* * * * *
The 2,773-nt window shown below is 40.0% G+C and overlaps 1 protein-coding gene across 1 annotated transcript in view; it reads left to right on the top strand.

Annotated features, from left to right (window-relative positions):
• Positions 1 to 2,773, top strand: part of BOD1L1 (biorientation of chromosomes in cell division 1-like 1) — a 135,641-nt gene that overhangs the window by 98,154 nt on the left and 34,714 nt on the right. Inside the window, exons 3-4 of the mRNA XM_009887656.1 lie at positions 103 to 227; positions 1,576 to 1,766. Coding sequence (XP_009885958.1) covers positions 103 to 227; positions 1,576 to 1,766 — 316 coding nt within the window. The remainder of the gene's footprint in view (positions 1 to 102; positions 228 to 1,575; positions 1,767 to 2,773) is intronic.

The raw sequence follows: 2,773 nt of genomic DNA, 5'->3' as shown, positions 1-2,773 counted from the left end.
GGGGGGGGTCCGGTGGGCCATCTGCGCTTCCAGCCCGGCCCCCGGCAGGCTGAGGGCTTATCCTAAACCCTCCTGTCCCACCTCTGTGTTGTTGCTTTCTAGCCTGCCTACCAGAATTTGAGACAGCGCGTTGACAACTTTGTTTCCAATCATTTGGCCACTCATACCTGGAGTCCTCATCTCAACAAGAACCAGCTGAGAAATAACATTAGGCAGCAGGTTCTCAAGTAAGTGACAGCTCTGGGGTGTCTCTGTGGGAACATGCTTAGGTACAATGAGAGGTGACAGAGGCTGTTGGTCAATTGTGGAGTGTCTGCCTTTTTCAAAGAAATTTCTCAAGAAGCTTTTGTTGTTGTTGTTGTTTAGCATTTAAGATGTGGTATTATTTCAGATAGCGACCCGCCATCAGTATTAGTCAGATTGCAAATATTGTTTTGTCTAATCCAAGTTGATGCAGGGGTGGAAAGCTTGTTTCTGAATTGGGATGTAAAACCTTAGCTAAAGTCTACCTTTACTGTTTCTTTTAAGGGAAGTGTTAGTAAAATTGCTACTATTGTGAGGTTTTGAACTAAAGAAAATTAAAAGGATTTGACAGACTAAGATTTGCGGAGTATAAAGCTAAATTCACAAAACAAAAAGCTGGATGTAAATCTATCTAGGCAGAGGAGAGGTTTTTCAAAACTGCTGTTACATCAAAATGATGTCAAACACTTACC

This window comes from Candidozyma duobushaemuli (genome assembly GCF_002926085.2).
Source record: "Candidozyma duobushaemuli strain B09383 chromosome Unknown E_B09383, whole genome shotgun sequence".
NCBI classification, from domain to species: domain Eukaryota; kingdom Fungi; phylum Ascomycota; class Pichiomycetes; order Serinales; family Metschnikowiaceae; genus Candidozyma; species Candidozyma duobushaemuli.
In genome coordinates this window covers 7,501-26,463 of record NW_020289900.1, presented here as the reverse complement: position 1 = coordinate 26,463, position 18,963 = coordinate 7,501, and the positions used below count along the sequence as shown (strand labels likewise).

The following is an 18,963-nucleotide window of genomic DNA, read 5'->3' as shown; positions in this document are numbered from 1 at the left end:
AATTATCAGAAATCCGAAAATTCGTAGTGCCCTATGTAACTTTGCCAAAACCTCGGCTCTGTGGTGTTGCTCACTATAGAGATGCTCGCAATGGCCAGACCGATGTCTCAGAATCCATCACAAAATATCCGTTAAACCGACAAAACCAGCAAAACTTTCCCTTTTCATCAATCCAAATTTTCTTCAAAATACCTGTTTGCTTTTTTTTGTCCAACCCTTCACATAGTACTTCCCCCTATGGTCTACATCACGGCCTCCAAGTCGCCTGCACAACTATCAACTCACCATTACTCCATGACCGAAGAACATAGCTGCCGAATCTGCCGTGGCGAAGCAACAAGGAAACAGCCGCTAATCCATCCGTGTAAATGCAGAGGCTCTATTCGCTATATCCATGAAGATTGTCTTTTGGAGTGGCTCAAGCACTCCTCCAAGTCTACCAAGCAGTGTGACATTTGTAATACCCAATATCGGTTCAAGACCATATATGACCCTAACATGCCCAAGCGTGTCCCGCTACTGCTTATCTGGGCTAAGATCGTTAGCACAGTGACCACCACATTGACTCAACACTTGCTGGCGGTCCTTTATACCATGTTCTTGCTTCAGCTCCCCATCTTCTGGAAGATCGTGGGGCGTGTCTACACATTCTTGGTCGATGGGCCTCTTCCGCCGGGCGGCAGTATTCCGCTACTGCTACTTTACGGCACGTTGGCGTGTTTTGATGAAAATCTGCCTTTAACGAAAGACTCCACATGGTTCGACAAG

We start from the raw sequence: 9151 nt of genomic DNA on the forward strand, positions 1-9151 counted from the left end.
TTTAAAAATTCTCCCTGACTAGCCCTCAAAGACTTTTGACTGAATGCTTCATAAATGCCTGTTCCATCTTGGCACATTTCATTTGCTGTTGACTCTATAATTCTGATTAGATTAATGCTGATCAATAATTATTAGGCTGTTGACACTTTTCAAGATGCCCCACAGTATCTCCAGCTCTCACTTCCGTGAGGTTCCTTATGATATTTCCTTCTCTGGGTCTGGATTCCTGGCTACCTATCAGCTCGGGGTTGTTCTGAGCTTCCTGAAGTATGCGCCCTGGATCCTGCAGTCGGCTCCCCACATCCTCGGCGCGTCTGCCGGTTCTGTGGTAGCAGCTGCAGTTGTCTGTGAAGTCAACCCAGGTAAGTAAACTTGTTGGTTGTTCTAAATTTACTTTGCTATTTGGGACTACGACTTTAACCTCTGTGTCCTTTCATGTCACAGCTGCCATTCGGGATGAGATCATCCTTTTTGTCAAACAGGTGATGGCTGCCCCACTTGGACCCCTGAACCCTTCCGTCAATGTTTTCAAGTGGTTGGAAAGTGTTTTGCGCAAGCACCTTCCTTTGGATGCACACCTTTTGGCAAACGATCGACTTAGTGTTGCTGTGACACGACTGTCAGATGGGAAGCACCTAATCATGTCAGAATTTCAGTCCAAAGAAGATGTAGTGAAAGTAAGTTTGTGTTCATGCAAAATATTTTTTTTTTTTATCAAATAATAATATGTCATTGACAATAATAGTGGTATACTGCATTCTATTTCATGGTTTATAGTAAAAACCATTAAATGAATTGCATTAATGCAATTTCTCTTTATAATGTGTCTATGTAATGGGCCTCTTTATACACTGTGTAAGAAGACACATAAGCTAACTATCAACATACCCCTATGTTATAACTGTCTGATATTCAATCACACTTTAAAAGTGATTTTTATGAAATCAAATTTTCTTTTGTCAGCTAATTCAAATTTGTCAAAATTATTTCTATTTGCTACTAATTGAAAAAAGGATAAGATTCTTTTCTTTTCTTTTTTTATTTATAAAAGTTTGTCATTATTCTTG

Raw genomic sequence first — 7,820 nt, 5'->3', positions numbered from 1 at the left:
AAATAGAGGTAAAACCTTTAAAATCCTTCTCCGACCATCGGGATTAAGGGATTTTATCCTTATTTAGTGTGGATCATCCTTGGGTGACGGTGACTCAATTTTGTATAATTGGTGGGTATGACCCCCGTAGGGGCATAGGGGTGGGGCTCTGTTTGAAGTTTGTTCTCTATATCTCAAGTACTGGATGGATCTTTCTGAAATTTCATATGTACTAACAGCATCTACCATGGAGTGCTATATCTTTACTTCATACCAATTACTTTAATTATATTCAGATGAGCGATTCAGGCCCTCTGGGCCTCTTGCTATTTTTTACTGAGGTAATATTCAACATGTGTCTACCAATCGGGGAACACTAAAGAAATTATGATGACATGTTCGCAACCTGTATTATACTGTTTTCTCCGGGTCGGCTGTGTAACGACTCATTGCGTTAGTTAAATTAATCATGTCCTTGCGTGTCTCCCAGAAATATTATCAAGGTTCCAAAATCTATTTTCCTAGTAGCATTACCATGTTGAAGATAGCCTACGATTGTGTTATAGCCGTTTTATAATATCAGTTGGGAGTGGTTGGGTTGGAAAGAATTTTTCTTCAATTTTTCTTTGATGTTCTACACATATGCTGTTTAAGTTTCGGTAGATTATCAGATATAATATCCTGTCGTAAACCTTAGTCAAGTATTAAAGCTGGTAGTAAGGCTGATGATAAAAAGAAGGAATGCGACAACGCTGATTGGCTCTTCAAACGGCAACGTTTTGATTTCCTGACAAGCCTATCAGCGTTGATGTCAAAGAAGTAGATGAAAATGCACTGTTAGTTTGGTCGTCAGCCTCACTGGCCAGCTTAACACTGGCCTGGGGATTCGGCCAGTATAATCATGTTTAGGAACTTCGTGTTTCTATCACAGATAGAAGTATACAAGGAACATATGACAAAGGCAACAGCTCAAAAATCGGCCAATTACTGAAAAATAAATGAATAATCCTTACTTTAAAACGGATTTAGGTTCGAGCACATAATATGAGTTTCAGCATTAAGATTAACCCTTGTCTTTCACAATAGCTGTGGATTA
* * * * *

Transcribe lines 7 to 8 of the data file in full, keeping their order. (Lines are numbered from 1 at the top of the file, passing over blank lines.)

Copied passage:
Source record: "Candidozyma duobushaemuli strain B09383 chromosome Unknown E_B09383, whole genome shotgun sequence".
NCBI classification, from domain to species: domain Eukaryota; kingdom Fungi; phylum Ascomycota; class Pichiomycetes; order Serinales; family Metschnikowiaceae; genus Candidozyma; species Candidozyma duobushaemuli.